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(b) Forma Recepta, Ecclesiæ Occidentalis.

 

The Received Text of the Roman Catholic Church. 5959    The Latin text is from the Canons and Decrees of the Council of Trent, third session, held Feb. 4, 1546, when the Nicene Creed was solemnly professed by this Synod as the ' symbolum fidei, quo sancta Romana ecclesia utitur, tanquam principium illud, in quo omnes, qui fidem Christi profitentur, necessario conveniunt, ac fundamentum firmum et unicum, contra quod portæ inferi nunquam prævalebunt. ' The same text is incorporated in the Profession of the Tridentine Faith. The punctuation varies in different editions.

The Received Text of the Protestant Churches. 6060    From the Anglican Book of Common Prayer, with which the text in other Protestant liturgies agrees, with slight variations. The Lutheran symbols substitute, in the article on the Church, the term christliche (Christian) for Catholic. Luther did the same in his German version of the Apostles' Creed; unwisely leaving the Romanists to monopolize the name Catholic.

Credo in unum Deum Patrem omnipotentem; factorem cœli et terræ, visibilium omnium et invisibilium.

I believe in one God the Father Almighty; Maker of heaven and earth, and of all things visible and invisible.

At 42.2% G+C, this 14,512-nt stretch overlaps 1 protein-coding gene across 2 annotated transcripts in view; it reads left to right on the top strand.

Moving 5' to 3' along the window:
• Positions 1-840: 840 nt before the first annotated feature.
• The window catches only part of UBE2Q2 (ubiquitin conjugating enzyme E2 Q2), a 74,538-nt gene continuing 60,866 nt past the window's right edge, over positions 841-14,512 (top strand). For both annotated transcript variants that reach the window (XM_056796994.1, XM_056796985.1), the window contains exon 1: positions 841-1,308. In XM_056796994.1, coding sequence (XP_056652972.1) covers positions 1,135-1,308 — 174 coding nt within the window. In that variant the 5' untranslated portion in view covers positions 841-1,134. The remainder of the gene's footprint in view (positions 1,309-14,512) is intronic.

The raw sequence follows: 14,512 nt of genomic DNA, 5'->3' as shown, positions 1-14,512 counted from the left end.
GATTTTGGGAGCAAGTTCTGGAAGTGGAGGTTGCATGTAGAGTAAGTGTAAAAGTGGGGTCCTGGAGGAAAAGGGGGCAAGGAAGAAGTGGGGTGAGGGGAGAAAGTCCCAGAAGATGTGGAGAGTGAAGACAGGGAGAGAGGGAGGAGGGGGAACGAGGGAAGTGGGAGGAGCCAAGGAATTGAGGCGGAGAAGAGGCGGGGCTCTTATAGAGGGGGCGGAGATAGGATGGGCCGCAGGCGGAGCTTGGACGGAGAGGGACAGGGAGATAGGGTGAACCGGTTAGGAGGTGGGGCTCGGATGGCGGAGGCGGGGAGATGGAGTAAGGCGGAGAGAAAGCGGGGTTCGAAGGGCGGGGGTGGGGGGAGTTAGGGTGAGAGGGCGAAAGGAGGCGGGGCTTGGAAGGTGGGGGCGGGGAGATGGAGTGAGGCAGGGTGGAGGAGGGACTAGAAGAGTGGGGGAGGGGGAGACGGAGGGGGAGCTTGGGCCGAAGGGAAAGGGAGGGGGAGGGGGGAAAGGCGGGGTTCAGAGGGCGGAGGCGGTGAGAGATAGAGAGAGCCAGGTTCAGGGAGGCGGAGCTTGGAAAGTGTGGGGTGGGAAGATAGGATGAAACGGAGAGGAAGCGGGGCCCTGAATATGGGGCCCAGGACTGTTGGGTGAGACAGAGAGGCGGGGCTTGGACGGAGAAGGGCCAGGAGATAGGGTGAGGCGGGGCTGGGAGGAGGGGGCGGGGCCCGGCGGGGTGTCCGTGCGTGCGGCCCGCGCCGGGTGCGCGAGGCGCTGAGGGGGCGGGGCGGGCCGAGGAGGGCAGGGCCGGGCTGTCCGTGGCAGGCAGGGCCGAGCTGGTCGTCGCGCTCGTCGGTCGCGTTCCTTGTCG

Et in unum Dominum Jesum Christum, Filium Dei unigenitum, et ex Padre natum ante omnia sæcula [Deum de Deo], Lumen de Lumine, Deum verum de Deo vero, genitum, non factum, consubstantialem Patri; per quem

And in one Lord Jesus Christ, the only-begotten Son of God, begotten of the Father before all worlds [God of God], Light of Light, very God of very God, begotten, not made, being of one substance [essence] with the Father;

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omnia facta sunt; qui propter nos homines et propter nostram salutem descendit de cœlis, et incarnatus est de Spiritu Sancto ex Maria virgine, et homo factus est; crucifixus etiam pro nobis sub Pontio Pilato, passus et sepultus est; et resurrexit tertia die, secundum Scripturus; et ascendit in cœlum, sedet ad dexteram Patris; et iterum venturus est, cum gloria, judicare vivos et mortuos; cujus regni non erit finis. by whom all things were made; who, for us men and for our salvation, came down from heaven, and was incarnate by the Holy Ghost of the Virgin Mary, and was made man; and was crucified also for us under Pontius Pilate; he suffered and was buried; and the third day he rose again, according to the Scriptures; and ascended into heaven, and sitteth on the right hand of the Father; and he shall come again, with glory, to judge both the quick and the dead; whose kingdom shall have no end.
Et in Spiritum Sanctum, Dominum et vivificantem, qui ex Patre [Filioque] procedit; qui cum Patre et Filio simul adoratur et conglorificatur; qui locutus est per Prophetas. Et unam, sanctam, catholicam et apostolicam ecclesiam. Confiteor unum baptisma in remissionem peccatorum; et expecto resurrectionem mortuorum, et vitam venturi seculi. Amen. And [I believe] in the Holy Ghost, the Lord and Giver of Life; who proceedeth from the Father [and the Son]; who with the Father and the Son together is worshiped and glorified; who spake by the Prophets. And [I believe] one Holy Catholic and Apostolic Church. I acknowledge one Baptism for the remission of sins; and I look for the resurrection of the dead, and the life of the world to come. Amen.

 

[The Western additions, of which the Filioque is the most important, are inclosed in brackets. Compare Vol. I. pp. 26–28.]

 


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